7-30-13-irs-targeting-statistics-of-files-produced-by-irs-through-july-29-2-

Nothing to see here, move along…  For example, Ways and Means–still distracting with false scandals (Linda Beale).

Other coverage:

TaxProf, The IRS Scandal, Day 84.

Sioux City Journal, Iowa-based group at center of new IRS accusations

 

Tax Justice Blog, What the President Really Said about Business Tax Reform:

What the President just proposed is not much different from his previous proposals.

That’s the problem.

William McBride, Obama’s Grand Bargain a Roundabout Way to Raise Corporate Taxes (Tax Policy Blog)

William Perez, Some Senators Release Their Blank Slate Tax Reform Ideas

Jim Maule,  Polishing Subchapter K: Part I.  Prof. Maule has some ideas for partnership taxation.

 

Tax Trials, Tax Court Reasserts Position on Conservation Easements

Missouri Tax Guy, Business Structures, Choosing your Entity

                                                              

Peter Reilly, North Carolina Declares Cash Register Zappers Contraband .  The government doesn’t like skimming software.

Robert D. Flach has some thoughts on THE IRS AND NJDOT WEBSITES

 

Tony Nitti, MLB Trade Deadline Winners And Losers: The Tax Edition.  Through no fault of his own, Bud Norris goes from income tax-free Texas to high-tax Maryland.  On the positive side, he won’t be playing for the Astros any more.

Tracy Gordon, Detroit’s Pension Blues, and America’s (TaxVox)  Defined benefit pensions for public employees should be outlawed, and their assets converted to defined contribution plans.

The Critical Question: Were ‘Real Housewives’ Stars Targeted For Prosecution Because Of Their Celebrity?  (TaxGrrrl).  If you are going to cheat on your taxes, it may be wise to not put your life on television.

 

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Tax Roundup, 7/22/2013: More fertilizer! And how to finance your party, the tax grifter way.

Monday, July 22nd, 2013 by Joe Kristan
Via Wikipedia

Via Wikipedia

More taxpayer fertilizer.  Iowa board OKs additional $25M in tax credits for Orascom.  (Quad Cities Times):

The unanimous vote by the board on Friday makes a total of $82.5 million in state tax credit benefits available to Orascom Construction, parent of the Iowa Fertilizer Company.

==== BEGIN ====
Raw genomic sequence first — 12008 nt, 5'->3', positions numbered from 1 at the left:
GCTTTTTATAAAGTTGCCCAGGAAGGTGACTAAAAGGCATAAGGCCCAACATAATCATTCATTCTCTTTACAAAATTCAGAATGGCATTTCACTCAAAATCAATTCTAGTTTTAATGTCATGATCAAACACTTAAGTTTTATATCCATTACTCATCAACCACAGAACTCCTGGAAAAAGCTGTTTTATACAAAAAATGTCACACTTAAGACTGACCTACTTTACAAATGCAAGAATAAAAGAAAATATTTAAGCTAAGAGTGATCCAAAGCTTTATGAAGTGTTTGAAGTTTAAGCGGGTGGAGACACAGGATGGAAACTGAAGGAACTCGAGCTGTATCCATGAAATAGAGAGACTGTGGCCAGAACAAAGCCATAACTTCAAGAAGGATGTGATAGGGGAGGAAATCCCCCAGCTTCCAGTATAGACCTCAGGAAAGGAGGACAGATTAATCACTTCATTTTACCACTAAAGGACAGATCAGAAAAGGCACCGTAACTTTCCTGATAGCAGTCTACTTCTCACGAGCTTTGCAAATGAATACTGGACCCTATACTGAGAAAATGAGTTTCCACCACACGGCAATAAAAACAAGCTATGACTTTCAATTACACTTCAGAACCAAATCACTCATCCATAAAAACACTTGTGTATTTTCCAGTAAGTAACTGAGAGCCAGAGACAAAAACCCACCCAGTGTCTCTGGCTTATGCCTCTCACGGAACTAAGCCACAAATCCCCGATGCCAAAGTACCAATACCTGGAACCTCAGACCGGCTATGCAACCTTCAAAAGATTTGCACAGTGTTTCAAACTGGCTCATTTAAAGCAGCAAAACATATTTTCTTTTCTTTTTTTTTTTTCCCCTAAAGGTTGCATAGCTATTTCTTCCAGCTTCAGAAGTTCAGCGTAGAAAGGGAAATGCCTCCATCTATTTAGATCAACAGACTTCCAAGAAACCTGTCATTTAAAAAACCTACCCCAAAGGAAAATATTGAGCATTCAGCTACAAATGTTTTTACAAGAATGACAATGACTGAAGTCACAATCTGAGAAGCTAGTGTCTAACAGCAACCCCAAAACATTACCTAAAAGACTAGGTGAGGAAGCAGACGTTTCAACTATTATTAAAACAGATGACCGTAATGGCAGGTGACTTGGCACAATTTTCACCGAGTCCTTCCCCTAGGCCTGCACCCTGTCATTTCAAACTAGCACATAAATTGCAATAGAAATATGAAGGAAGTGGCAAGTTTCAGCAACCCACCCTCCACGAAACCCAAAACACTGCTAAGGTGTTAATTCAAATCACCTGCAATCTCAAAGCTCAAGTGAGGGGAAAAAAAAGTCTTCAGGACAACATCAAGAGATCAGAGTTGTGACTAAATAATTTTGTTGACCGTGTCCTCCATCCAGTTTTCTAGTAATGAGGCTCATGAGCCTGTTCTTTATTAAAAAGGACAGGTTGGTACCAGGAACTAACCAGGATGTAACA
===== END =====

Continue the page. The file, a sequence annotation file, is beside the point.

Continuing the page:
The $1.8 billion plant is expected to employ as many as 165 workers when completed.

In case you’re wondering, that’s about $500,000 per “permanent job.”  That assumes that the money is actually buying jobs, but the plant almost certainly was going to be built in Iowa without the subsidies.  The $82.5 million only buys politicians press conferences, ribbon cuttings and silver souvenir shovels, with our money.

 

TaxProf, Faber:  ‘Ivory Tower’ Economists Are Wrong: Taxes Play Major Role in Wealthy Fleeing High-Tax States:

Amy Hanauer and Tim Krueger argue that taxes play no role in taxpayer decisions to move from one state to another (The Tax Flight Myth: People Move for Jobs and Family, Not Taxes,  State Tax Notes, July 8, 2013, p. 97 … ). Their conclusions are apparently based on empirical studies and computer models. They are wrong. Based on my experience as a practitioner who works with wealthy individuals and corporations every day, I can assure you that taxes often play a major role in these decisions and that in many cases, they are the sole reason for the move.

That’s right, in my experience.  Taxpayers absolutely take taxes into account when they move, even if it’s hard to isolate in aggregate data.  Tax aren’t everything, but they are definitely something.

Kim Reuben, Detroit’s bankruptcy: What does it mean for other cities? (TaxVox)

Russ Fox, The Flow of AGI from One State to Another

 

Jason Dinesen, Tax Aspects of Renting Your Home for a Day or Two.  Taking in RAGRAI riders can give you some tax-free income.

Robert D. Flach, KEEPING A CONTEMPORANEOUS MILEAGE LOG.  If you want to deduct your mileage, you need to keep your log up to date.

 

Tyler Cowen, Wealth Taxes: A Future Battleground.  Just another way for politicians to cover their profligacy.  Via Arnold Kling, who has more.

TaxGrrrl, Rather Than Tackle Tough Tax Reform, Congress Focuses On The Death Tax. Again.

Kay Bell, The U.S. tax system is not very attractive

William McBride, American Corporations Losing Ground (Tax Policy Blog):

The U.S. corporate tax is the most punitive in the developed world, not just because the statutory corporate tax rate is the highest but also because the effective corporate tax rate is the highest or nearly the highest according to recent studies

TaxProf, The IRS Scandal, Day 74.

 

Tax offender of the year nominee.  I no longer choose a Taxpayer of the Year, but Russ Fox still “honors” a “tax offender of the year.”  I hope he will consider Ayawna Webster, former president of the D.C. Young Democrats and staff aide to a D.C. City Council Member, Harry Thomoas Jr.  The Washington Post reports: